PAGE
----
Back with another update. It's been a few months, and I have worked through the third draft of Oathbringer. Original draft didn't have a few of the interludes, so I added those in this revision, as well as incorporating feedback from my team and the team at Tor Books. Earlier today, I wrote the epigraphs and the Wit monologue, then polished off the ketek.

The current length is 514,000 words--so around 100k longer than Words of Radiance. Whew! That's big enough that we're not sure if we can bind it in paperback. (We can manage it in hardcover without too much trouble, though we might have to do some old term paper tricks such as expanding the margins.) The book won't be split in the hardcover US release, or in the ebook, but there's a possibility the US paperback might be split into two volumes released at the same time. (As has been common in the UK for all the books in the series.)

We'll see what happens. Next revision, 4.0, is to incorporate Beta Reader comments and to make some tweaks I've been thinking about. This should be the fastest of the drafts, as I don't need to make any big structural changes or write many new scenes.

5.0 (the final draft) will be a polish and trim. Publication date is still scheduled for this November. The US cover came in just recently, so expect a reveal on that soon. Michael did a fantastic job.

As a warning: I'm not going to be able to monitor this thread very well, as I'm off to Europe. (I'll be in Poland, Germany, and Bulgaria--details on the events section of my website.) So be warned in advance that I probably can't post many replies to your questions here.

I'm still making my way through my recent AMA on /r/fantasy, though, so you can pop over to that and read what I've had to say recently.

As always, thanks for your patience. Beta read responses to the book are strong, so I think you'll be pleased with the result come this fall.

ICon 2019 ()
#20 Copy

Nimrod Rappaport (paraphrased)

Have you read 1984?

Brandon Sanderson (paraphrased)

Yes, I have.

Nimrod Rappaport (paraphrased)

In your lecture you talked about the three P's: premise, progress and payoff. I wanted to ask you about 1984 because I read the book and was engaged by it and I don't see how the three P's appear in the book, why is it so interesting?

Brandon Sanderson (paraphrased)

The thing is that George Orwell is very good with setting, he can make very interesting worlds. The progress in 1984 is that of a person losing its mind, the payoff is in how broken he is the end and how his conscience has been shattered.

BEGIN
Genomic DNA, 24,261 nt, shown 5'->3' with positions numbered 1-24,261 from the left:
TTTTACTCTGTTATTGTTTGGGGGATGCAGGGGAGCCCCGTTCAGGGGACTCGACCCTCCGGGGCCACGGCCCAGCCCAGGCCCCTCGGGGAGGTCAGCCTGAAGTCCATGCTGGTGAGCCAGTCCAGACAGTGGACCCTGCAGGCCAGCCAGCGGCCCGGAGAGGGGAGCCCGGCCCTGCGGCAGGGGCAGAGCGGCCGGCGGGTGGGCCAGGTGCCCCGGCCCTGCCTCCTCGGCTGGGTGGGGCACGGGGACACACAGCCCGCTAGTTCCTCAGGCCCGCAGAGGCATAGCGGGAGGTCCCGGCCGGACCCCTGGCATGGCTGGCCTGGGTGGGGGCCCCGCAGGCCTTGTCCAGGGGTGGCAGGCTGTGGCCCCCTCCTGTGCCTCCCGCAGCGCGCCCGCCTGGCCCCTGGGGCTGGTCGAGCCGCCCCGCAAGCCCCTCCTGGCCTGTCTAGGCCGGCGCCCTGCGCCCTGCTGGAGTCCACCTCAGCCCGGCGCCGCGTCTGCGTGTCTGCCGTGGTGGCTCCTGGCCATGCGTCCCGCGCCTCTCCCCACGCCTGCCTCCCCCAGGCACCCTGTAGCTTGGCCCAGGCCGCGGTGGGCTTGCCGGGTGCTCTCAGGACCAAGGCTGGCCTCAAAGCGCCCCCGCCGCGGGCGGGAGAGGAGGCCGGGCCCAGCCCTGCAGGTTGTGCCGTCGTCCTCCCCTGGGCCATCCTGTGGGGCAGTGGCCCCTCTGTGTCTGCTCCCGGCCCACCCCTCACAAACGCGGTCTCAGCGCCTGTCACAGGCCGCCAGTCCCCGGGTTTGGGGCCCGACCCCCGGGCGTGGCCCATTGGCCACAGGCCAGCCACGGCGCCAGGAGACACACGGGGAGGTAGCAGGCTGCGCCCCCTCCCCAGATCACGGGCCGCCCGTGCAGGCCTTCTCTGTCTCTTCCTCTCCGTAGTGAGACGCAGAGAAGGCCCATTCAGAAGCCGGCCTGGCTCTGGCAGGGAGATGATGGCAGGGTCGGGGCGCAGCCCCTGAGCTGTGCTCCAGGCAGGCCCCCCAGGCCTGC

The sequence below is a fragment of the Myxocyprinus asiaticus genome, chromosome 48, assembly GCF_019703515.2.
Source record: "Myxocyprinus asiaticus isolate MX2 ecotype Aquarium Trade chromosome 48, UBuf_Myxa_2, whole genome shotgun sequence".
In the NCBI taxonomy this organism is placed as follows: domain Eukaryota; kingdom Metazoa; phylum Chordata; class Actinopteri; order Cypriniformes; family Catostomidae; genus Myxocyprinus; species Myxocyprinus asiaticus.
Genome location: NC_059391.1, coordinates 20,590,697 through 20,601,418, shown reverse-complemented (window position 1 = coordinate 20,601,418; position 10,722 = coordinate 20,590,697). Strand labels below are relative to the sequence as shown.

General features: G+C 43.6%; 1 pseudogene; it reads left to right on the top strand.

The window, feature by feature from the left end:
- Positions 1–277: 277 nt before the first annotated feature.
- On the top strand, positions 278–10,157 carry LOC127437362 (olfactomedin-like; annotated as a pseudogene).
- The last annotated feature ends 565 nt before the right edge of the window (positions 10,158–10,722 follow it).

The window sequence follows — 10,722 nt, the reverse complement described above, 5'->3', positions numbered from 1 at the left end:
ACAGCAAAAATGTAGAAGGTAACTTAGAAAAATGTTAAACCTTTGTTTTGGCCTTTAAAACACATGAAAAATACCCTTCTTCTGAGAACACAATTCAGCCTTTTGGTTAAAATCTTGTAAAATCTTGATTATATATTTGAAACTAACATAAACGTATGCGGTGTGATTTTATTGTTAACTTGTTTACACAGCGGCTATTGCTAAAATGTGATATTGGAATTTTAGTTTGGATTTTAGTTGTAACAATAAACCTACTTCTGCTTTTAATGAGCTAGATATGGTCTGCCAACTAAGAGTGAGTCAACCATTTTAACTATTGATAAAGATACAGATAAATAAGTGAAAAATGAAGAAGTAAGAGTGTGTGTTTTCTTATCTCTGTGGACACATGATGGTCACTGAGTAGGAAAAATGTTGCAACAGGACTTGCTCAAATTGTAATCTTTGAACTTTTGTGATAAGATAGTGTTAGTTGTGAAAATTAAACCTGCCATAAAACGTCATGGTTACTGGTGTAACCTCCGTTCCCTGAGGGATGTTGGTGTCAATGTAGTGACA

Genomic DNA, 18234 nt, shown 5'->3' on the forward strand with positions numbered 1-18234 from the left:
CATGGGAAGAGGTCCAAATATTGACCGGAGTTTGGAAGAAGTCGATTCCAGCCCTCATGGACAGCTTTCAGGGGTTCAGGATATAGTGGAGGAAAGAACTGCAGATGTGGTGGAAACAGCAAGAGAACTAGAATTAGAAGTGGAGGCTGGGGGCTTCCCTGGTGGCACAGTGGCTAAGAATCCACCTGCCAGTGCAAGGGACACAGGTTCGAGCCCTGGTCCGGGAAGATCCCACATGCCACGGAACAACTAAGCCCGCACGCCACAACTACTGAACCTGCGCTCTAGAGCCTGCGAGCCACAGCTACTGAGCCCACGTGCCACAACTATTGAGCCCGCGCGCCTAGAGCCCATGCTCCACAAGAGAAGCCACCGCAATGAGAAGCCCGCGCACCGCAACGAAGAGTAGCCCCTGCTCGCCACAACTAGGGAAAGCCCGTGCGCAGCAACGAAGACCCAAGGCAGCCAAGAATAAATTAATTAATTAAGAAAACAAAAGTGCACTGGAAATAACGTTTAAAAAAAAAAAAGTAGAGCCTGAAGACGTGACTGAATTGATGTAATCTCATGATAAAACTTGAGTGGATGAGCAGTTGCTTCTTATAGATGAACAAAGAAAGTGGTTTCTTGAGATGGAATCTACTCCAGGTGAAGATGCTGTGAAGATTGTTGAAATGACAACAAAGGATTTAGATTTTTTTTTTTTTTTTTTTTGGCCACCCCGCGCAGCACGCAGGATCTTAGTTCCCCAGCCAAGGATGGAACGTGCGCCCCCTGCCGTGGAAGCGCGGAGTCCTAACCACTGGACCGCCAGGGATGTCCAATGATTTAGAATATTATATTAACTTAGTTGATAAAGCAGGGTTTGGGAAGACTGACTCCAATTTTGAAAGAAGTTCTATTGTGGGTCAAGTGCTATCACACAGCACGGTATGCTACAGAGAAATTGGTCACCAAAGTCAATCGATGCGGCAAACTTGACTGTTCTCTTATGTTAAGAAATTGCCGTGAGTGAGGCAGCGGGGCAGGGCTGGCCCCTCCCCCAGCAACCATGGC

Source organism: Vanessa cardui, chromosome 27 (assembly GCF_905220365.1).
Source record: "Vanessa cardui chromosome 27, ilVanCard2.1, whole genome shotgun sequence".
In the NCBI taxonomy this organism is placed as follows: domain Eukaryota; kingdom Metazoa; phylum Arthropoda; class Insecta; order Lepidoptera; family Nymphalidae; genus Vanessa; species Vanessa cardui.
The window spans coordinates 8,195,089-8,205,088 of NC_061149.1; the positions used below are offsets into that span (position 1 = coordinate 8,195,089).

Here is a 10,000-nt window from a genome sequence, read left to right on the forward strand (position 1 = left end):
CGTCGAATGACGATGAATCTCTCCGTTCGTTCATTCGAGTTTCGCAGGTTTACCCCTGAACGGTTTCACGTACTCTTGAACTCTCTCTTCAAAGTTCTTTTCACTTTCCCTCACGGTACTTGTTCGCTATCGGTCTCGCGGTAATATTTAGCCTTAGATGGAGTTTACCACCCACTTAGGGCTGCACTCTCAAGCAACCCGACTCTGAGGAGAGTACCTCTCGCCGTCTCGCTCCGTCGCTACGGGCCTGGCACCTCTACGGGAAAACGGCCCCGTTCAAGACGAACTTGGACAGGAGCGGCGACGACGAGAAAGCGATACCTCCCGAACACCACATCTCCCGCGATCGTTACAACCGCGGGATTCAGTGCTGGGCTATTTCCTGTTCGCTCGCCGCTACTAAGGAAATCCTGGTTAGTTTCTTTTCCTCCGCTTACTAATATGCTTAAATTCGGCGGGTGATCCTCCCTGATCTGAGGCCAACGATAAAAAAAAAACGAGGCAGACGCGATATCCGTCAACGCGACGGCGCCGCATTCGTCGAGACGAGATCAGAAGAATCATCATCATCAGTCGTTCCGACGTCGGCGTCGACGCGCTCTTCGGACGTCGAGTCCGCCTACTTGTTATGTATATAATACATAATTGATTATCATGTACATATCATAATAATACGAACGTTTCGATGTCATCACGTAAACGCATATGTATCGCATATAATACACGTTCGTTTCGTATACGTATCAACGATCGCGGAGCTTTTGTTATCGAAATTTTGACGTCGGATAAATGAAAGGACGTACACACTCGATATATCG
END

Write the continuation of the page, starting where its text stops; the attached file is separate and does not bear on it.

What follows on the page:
Footnote: The question was asked after the "tips for writing" lecture.
Direct submission by Nimi142
Words of Radiance Chicago signing ()
#21 Copy

Questioner

May I ask you what your revision process is?

Brandon Sanderson

My revision process is very goal-oriented. I decide what I want to change about the book, I write it all in a big notes file, and I organize them by how important it is and how far-reaching the changes are. And then I start revising with <the file> open beside me, always watching to make tweaks to fit the goals I have established.

Questioner

Oh, okay. And do you find yourself able to remember everything you've written when you go back and--

Brandon Sanderson

No, that's why-- you got your document here and you've got your revision file here and watching [the revisions file] while revising I'm trying to clear things off this list, and then things near the bottom will move up. And I'll sometimes need to do two or three drafts to clear everything off the list, but being goal-based in it helps me a lot.

EuroCon 2016 ()
#22 Copy

Questioner

You've come a really long way since Elantris was first published. How has your process of writing changed ever since, in the sense that then you had the feedback from the publishing house maybe, now you have the feedback from the fans, from the critics, and also I can imagine, very much tighter deadlines. How can you reflect on Elantris from now?

Brandon Sanderson

Well, first let me say, I love you, but I had so much time back then! Now, it is a real challenge. Everybody left me alone. I wouldn't go back, because everyone left me alone at book signings, too. My books sat lonely on the shelves by themselves. But the great challenge of this phase of my career is finding enough time to do all the things I need to do. When I turned in Elantris to the publisher, they published it two years and three months later. When I turned in Words of Radiance, three months later. My books pay for the publisher to keep publishing, and they very much like to publish my books, and so it is difficult. I travel a lot, my signings are wonderful but long, and my deadlines are very tight, and everyone is stressed about me turning the books in. I'm just glad I spent all those years writing, with nobody knowing who I was, because that's when I built all of my habits. If you would've asked me, during that time, if it was nice that I hadn't published any books yet, I would've said, "No, I want to publish books," but that era was essential for turning me into the writer I am today. For those who don't know, I wrote thirteen novels before I sold one of them.

Oathbringer London signing ()
#23 Copy

Questioner

When you start planning your books, is there anything you start with? Is there always some sort of starting point, or do you start whenever an idea occurs and you run with it?

Brandon Sanderson

Every book is a combination of multiple ideas that are bouncing around in my head. And when they start sticking together, like when I've got an idea for a cool idea where "There's a storm all the time," mixing with "Hey, I want to tell this story about these ancient orders of knights." with "Ooh, this magic system might develop here." When these all start sticking together, that's what makes a book for me. And then I sit down and write out all the ideas I had, and then start I organize it into an outline.

ICon 2019 ()
#24 Copy

Questioner

I just wanted to know what you think about writer's notebooks and do you have one?

Brandon Sanderson